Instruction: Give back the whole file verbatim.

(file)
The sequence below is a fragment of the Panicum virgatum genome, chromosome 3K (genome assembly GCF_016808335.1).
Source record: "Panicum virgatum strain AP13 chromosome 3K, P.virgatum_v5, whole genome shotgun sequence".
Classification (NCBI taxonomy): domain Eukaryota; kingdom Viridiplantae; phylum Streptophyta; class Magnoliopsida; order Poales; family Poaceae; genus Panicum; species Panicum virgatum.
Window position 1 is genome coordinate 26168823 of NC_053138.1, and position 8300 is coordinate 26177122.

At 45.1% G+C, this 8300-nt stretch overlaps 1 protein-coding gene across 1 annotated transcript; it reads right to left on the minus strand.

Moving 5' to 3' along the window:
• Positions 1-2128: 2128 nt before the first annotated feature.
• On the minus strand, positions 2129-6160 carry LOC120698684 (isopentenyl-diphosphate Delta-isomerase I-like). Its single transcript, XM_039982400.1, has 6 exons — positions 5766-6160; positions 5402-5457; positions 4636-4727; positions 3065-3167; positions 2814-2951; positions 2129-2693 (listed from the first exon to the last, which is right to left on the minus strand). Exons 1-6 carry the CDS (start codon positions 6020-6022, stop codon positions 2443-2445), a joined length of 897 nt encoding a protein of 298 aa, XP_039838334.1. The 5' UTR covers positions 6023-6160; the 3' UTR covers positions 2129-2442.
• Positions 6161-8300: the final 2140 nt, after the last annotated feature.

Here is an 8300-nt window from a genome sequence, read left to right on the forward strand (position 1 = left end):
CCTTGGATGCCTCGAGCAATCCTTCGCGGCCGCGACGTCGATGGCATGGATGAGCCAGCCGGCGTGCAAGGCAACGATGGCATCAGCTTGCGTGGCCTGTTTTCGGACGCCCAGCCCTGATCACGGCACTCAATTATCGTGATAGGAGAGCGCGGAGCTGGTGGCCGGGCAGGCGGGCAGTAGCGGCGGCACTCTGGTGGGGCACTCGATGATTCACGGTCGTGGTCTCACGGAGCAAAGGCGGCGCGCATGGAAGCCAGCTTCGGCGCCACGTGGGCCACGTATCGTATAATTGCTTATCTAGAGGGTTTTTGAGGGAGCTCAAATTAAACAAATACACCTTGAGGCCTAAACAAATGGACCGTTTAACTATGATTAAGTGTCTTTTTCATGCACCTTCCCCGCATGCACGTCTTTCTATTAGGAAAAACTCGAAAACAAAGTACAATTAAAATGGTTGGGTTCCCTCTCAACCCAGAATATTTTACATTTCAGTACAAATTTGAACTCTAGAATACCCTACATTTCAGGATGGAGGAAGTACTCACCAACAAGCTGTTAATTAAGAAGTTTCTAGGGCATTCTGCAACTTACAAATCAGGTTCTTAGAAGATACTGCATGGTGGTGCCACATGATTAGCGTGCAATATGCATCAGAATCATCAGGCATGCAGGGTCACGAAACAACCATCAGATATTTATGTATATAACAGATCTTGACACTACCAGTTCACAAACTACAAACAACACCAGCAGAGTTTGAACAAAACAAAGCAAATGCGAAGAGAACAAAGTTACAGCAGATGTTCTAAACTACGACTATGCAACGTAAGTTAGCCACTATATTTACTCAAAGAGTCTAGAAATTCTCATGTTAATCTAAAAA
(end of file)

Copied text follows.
The sequence below is a fragment of the Panicum virgatum genome, chromosome 3K (genome assembly GCF_016808335.1).
Source record: "Panicum virgatum strain AP13 chromosome 3K, P.virgatum_v5, whole genome shotgun sequence".
Classification (NCBI taxonomy): domain Eukaryota; kingdom Viridiplantae; phylum Streptophyta; class Magnoliopsida; order Poales; family Poaceae; genus Panicum; species Panicum virgatum.
Window position 1 is genome coordinate 26168823 of NC_053138.1, and position 8300 is coordinate 26177122.

At 45.1% G+C, this 8300-nt stretch overlaps 1 protein-coding gene across 1 annotated transcript; it reads right to left on the minus strand.

Moving 5' to 3' along the window:
• Positions 1-2128: 2128 nt before the first annotated feature.
• On the minus strand, positions 2129-6160 carry LOC120698684 (isopentenyl-diphosphate Delta-isomerase I-like). Its single transcript, XM_039982400.1, has 6 exons — positions 5766-6160; positions 5402-5457; positions 4636-4727; positions 3065-3167; positions 2814-2951; positions 2129-2693 (listed from the first exon to the last, which is right to left on the minus strand). Exons 1-6 carry the CDS (start codon positions 6020-6022, stop codon positions 2443-2445), a joined length of 897 nt encoding a protein of 298 aa, XP_039838334.1. The 5' UTR covers positions 6023-6160; the 3' UTR covers positions 2129-2442.
• Positions 6161-8300: the final 2140 nt, after the last annotated feature.

Here is an 8300-nt window from a genome sequence, read left to right on the forward strand (position 1 = left end):
CCTTGGATGCCTCGAGCAATCCTTCGCGGCCGCGACGTCGATGGCATGGATGAGCCAGCCGGCGTGCAAGGCAACGATGGCATCAGCTTGCGTGGCCTGTTTTCGGACGCCCAGCCCTGATCACGGCACTCAATTATCGTGATAGGAGAGCGCGGAGCTGGTGGCCGGGCAGGCGGGCAGTAGCGGCGGCACTCTGGTGGGGCACTCGATGATTCACGGTCGTGGTCTCACGGAGCAAAGGCGGCGCGCATGGAAGCCAGCTTCGGCGCCACGTGGGCCACGTATCGTATAATTGCTTATCTAGAGGGTTTTTGAGGGAGCTCAAATTAAACAAATACACCTTGAGGCCTAAACAAATGGACCGTTTAACTATGATTAAGTGTCTTTTTCATGCACCTTCCCCGCATGCACGTCTTTCTATTAGGAAAAACTCGAAAACAAAGTACAATTAAAATGGTTGGGTTCCCTCTCAACCCAGAATATTTTACATTTCAGTACAAATTTGAACTCTAGAATACCCTACATTTCAGGATGGAGGAAGTACTCACCAACAAGCTGTTAATTAAGAAGTTTCTAGGGCATTCTGCAACTTACAAATCAGGTTCTTAGAAGATACTGCATGGTGGTGCCACATGATTAGCGTGCAATATGCATCAGAATCATCAGGCATGCAGGGTCACGAAACAACCATCAGATATTTATGTATATAACAGATCTTGACACTACCAGTTCACAAACTACAAACAACACCAGCAGAGTTTGAACAAAACAAAGCAAATGCGAAGAGAACAAAGTTACAGCAGATGTTCTAAACTACGACTATGCAACGTAAGTTAGCCACTATATTTACTCAAAGAGTCTAGAAATTCTCATGTTAATCTAAAAA